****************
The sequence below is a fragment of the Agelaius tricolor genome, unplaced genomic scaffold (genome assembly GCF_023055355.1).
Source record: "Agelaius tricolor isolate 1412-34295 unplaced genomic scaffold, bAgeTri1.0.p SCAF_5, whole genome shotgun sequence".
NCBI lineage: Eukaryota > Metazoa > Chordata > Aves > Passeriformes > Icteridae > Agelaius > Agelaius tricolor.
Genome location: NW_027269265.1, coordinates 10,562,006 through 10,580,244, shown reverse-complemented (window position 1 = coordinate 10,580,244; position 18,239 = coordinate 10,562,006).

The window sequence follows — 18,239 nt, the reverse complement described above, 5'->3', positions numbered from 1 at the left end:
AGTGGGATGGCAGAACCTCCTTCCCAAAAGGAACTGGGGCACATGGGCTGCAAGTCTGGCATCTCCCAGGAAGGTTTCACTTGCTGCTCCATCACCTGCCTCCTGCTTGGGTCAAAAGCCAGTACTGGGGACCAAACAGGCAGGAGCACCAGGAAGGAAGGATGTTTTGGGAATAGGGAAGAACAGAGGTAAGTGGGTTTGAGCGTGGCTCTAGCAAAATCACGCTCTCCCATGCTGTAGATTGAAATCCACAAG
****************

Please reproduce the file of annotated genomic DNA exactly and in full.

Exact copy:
The sequence below is a fragment of the Agelaius tricolor genome, unplaced genomic scaffold (genome assembly GCF_023055355.1).
Source record: "Agelaius tricolor isolate 1412-34295 unplaced genomic scaffold, bAgeTri1.0.p SCAF_5, whole genome shotgun sequence".
NCBI lineage: Eukaryota > Metazoa > Chordata > Aves > Passeriformes > Icteridae > Agelaius > Agelaius tricolor.
Genome location: NW_027269265.1, coordinates 10,562,006 through 10,580,244, shown reverse-complemented (window position 1 = coordinate 10,580,244; position 18,239 = coordinate 10,562,006).

The window sequence follows — 18,239 nt, the reverse complement described above, 5'->3', positions numbered from 1 at the left end:
AGTGGGATGGCAGAACCTCCTTCCCAAAAGGAACTGGGGCACATGGGCTGCAAGTCTGGCATCTCCCAGGAAGGTTTCACTTGCTGCTCCATCACCTGCCTCCTGCTTGGGTCAAAAGCCAGTACTGGGGACCAAACAGGCAGGAGCACCAGGAAGGAAGGATGTTTTGGGAATAGGGAAGAACAGAGGTAAGTGGGTTTGAGCGTGGCTCTAGCAAAATCACGCTCTCCCATGCTGTAGATTGAAATCCACAAG